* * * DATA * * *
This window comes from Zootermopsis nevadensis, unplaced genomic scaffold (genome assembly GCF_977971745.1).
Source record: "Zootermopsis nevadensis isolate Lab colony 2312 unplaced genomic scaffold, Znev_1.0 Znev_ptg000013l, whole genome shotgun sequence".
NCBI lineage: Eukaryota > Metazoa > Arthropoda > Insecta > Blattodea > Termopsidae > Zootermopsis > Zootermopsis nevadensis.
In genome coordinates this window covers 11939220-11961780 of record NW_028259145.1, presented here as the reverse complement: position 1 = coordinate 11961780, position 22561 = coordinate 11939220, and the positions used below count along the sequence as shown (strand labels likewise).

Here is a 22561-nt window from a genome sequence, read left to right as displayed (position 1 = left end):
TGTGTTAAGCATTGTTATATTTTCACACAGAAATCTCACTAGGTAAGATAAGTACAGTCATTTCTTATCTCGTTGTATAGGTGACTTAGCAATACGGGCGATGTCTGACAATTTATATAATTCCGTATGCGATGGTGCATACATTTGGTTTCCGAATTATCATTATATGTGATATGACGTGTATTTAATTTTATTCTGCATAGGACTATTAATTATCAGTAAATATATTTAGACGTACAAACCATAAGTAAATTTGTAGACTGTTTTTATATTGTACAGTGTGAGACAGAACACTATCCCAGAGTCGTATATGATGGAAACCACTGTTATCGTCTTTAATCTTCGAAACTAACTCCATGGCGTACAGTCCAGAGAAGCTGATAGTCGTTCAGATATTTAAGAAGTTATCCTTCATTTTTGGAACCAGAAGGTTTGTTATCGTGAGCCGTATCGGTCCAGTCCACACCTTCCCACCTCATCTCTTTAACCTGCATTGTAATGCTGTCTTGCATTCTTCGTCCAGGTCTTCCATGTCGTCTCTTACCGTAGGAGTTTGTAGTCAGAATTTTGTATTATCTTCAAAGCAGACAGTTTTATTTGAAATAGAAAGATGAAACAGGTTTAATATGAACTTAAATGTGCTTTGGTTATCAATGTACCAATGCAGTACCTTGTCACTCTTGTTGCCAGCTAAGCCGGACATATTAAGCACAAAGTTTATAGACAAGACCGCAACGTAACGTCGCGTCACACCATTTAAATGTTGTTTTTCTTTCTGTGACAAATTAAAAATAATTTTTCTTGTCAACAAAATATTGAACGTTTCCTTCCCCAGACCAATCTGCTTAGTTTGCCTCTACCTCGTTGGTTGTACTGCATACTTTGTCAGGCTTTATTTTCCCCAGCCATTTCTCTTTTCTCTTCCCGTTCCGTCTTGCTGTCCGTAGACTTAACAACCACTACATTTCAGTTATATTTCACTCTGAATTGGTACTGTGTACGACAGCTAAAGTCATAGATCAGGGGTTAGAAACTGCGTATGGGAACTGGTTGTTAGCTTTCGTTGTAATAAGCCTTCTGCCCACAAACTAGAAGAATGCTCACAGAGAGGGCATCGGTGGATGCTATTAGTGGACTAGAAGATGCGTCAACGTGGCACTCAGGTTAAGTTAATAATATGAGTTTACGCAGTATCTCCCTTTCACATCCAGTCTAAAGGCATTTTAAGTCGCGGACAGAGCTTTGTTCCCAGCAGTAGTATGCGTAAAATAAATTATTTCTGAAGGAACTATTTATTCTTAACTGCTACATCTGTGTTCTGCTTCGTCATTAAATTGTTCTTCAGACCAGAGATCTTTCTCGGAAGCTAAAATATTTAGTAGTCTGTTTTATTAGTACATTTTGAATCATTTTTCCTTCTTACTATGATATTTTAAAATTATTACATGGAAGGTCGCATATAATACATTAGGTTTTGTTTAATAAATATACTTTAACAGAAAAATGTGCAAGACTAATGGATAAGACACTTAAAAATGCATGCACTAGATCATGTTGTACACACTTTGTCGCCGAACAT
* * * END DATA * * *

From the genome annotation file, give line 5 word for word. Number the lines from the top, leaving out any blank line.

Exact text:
Here is a 22561-nt window from a genome sequence, read left to right as displayed (position 1 = left end):